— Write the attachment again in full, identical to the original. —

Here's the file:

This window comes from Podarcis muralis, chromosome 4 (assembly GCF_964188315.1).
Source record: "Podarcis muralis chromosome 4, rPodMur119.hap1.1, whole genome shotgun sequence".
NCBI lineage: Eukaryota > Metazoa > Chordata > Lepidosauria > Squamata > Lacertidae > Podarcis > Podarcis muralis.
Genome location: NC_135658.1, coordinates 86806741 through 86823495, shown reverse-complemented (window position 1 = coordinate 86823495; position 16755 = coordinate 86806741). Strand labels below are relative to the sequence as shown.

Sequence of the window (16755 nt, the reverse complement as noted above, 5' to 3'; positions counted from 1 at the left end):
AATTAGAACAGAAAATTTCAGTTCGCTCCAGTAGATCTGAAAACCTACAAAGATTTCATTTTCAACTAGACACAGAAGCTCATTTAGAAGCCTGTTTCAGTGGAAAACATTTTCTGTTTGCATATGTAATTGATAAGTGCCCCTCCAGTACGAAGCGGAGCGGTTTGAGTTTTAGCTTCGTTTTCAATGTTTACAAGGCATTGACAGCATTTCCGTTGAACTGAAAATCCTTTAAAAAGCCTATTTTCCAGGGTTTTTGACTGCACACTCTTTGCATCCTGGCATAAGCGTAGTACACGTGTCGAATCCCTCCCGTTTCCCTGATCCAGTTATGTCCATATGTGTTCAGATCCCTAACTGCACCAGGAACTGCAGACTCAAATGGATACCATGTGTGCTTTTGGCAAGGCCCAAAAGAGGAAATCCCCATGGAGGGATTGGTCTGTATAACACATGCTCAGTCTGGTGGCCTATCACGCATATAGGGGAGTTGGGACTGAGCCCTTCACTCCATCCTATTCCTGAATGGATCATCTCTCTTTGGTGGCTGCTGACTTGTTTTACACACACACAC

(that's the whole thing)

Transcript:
This window comes from Podarcis muralis, chromosome 4 (assembly GCF_964188315.1).
Source record: "Podarcis muralis chromosome 4, rPodMur119.hap1.1, whole genome shotgun sequence".
NCBI lineage: Eukaryota > Metazoa > Chordata > Lepidosauria > Squamata > Lacertidae > Podarcis > Podarcis muralis.
Genome location: NC_135658.1, coordinates 86806741 through 86823495, shown reverse-complemented (window position 1 = coordinate 86823495; position 16755 = coordinate 86806741). Strand labels below are relative to the sequence as shown.

Sequence of the window (16755 nt, the reverse complement as noted above, 5' to 3'; positions counted from 1 at the left end):
AATTAGAACAGAAAATTTCAGTTCGCTCCAGTAGATCTGAAAACCTACAAAGATTTCATTTTCAACTAGACACAGAAGCTCATTTAGAAGCCTGTTTCAGTGGAAAACATTTTCTGTTTGCATATGTAATTGATAAGTGCCCCTCCAGTACGAAGCGGAGCGGTTTGAGTTTTAGCTTCGTTTTCAATGTTTACAAGGCATTGACAGCATTTCCGTTGAACTGAAAATCCTTTAAAAAGCCTATTTTCCAGGGTTTTTGACTGCACACTCTTTGCATCCTGGCATAAGCGTAGTACACGTGTCGAATCCCTCCCGTTTCCCTGATCCAGTTATGTCCATATGTGTTCAGATCCCTAACTGCACCAGGAACTGCAGACTCAAATGGATACCATGTGTGCTTTTGGCAAGGCCCAAAAGAGGAAATCCCCATGGAGGGATTGGTCTGTATAACACATGCTCAGTCTGGTGGCCTATCACGCATATAGGGGAGTTGGGACTGAGCCCTTCACTCCATCCTATTCCTGAATGGATCATCTCTCTTTGGTGGCTGCTGACTTGTTTTACACACACACAC